Ancestral canine leadership programme acknowledges that the dog has evolved from the wolf. The grey wolf to be specific. Rewinding 14,000 years or more to when we were hunters and gatherers we would have earned the trust of the species that was before us. We knew we had to work with, not against and communicate to the best of our ability with what evolution was presenting. We also knew that there had to be a distinct hierarchy not just about the food being delivered to the table, but the processes of daily living, trust and leadership were the core, they had to be, how else would this partnership flourish.
Philosophy of the wolf pack was essential
Sets of rules were established not only for hunting, but around our dwelling areas as well. The hunters would have been, unwittingly feeding before their dogs, then allowing the dog to have the scraps after. The pack philosophy of wolves was still being carried through, maybe they had already done their studies! With hierarchy established and because this species knew where it was in the pecking order it had no stresses placed upon it, it knew where it stood and what it’s role was. It was free to understand the commands and signals given, not misreading them under stress or anxiety.
It was all about the hierarchy
Body language and communication was also essential to succeed and of course there would have been an element of trial and error, but survival happened not just for us, but for the dog as well. Over the years the species that wasn’t wolf or dog would continue to look different, but the rules of living alongside each other would have remained the same, the hierarchy never changed, and would have continually been established at every opportunity. We knew we had to be seen as the leader and decision maker!
Knowledge of living alongside nature was passed down generation after generation
How we used the species and lived alongside it, was passed down generation after generation. It worked and it was very successful. Mankind was using nature, but nature had to know what we wanted from them, we learnt from them too! Over time other instinctual characteristics came to the fore as our communities expanded, the need for more specifics in dogs was required like guarding and herding, as we stumbled across other settlers and merged communities, mating in dogs was about specifics as we realised that the function of the dog could be expanded on to what they had currently evolved.
Specifics were bred for!
Many communities wanted to know if threats were about, they needed different strategies for the dog to be able to deliver food to the table, the dog needed to be adapted for the environment it was living in and so on. This was all part of the dogs evolution. But how has this ancestral leadership become lost over time?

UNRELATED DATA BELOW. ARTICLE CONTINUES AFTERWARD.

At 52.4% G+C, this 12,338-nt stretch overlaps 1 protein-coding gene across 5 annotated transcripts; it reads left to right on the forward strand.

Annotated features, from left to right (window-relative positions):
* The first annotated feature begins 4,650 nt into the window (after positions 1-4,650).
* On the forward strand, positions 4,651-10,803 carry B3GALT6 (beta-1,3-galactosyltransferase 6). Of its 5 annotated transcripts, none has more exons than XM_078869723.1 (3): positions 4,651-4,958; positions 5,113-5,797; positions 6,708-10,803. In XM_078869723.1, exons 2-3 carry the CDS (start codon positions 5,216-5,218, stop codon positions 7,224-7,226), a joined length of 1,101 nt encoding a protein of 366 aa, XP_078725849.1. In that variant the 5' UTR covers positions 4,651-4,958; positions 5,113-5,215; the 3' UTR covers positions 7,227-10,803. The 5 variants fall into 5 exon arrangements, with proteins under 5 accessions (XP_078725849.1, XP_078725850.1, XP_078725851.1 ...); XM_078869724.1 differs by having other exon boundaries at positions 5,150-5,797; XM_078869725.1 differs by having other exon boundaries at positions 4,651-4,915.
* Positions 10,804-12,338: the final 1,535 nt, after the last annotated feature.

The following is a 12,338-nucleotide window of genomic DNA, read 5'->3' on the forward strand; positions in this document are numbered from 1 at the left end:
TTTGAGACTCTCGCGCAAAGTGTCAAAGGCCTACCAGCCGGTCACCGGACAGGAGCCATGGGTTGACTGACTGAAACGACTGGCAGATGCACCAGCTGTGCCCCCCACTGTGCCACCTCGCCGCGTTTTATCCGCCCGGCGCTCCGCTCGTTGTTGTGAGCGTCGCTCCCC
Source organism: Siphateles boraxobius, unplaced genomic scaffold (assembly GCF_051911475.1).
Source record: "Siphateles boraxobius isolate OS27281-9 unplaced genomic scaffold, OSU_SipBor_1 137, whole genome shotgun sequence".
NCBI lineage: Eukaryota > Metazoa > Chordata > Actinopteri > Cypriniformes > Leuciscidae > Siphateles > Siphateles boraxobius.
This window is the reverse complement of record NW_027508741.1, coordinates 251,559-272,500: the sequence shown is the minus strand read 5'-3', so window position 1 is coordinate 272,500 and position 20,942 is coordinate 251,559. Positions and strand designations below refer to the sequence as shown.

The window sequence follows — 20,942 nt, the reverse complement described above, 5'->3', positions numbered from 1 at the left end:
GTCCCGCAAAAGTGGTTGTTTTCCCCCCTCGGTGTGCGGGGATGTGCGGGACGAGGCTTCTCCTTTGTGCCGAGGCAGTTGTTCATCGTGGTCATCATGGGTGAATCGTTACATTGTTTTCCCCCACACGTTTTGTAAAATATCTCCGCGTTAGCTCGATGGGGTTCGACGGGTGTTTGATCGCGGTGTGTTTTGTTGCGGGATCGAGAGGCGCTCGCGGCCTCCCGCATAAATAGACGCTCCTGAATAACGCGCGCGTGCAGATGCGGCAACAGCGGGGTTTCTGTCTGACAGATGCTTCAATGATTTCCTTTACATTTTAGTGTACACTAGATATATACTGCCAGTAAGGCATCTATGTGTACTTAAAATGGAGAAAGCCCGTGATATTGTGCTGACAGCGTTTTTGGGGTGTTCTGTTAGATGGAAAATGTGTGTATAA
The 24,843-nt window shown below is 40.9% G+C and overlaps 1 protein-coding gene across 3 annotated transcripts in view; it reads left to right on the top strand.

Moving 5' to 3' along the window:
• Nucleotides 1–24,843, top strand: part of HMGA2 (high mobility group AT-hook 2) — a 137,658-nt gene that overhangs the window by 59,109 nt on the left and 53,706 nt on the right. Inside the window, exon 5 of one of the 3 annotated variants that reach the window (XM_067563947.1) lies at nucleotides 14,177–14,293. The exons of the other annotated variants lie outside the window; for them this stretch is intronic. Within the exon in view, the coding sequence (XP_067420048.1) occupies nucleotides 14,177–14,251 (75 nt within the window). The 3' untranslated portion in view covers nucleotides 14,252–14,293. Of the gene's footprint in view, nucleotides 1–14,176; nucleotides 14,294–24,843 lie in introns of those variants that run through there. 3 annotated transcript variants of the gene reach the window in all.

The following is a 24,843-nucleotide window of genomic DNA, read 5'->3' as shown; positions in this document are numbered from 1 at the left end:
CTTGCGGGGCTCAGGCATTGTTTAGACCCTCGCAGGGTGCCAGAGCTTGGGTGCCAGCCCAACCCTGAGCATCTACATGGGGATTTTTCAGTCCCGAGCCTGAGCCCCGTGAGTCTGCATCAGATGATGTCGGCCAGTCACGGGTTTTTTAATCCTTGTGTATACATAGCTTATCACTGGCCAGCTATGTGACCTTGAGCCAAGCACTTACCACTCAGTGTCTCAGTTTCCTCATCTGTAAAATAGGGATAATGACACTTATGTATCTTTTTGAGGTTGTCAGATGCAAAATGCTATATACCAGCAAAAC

You can’t take the wolf out of the dog
Forward 14,000 years and we are still living with dogs. Dogs are still being used for purposes to help us in society, but for most dogs its life is spent in our confused world which is our homes. It doesn’t understand cyclists, joggers, large Lorries, tractors, motorbikes, traffic lights, and fireworks, and so the list goes on. Why? Well because the dog still to this day has the strong instincts that we first started to tame and use all those thousands of years ago. Not only that, but the dog is all too often denied of fulfilling its breed instincts as well.
Too many dogs are led to think they have to be the decision maker
There are many dogs living today making decisions on how and what comes naturally, unwittingly we are giving signals to our dogs that there is a weakness in the hierarchy in our homes and this is by the way we communicate to our dogs, and from our body signals too. This tells the dog that they have to be the decision maker, we also confirm this to our dogs with our poorly timed affection, and our strong human ways of leading with love and sorry, instead of leadership. We are all too often confirming that we are the lower ranking members in the pack, and that our adorable dog is the highest ranking member, the decision maker!
Communication is key to keeping a dog balanced
This all too often becomes too much for the owner being exposed to these behaviours either through frustration or at a sheer loss on how to stop bad behaviours or in some cases, severe behavioural problems like dog aggression. For us to live aside dogs in harmony we must acknowledge a dog is an animal with ancestral instincts connected back to the wolf which is based on a simple formula called hierarchy. Yes there has been many years of evolution and my leadership programme takes this into account. More importantly it allows communication to restore harmony with our dogs, and how they are positioned within our human pack. I call this “Ancestral Canine Leadership” It’s affective and gentle approach can be applied to all dog breeds, but most of all the dog responds to it positively and goes further in enhancing the relationship between us and our dogs. All you need is what all good leaders display PATIENCE, TIMING, CONSISTENCY and a commitment to changing how you communicate to your dog currently. Once you start looking at things from the dog’s point of view and changing your ways, the results will make your dog owning a real joy and built on a true bond and trust.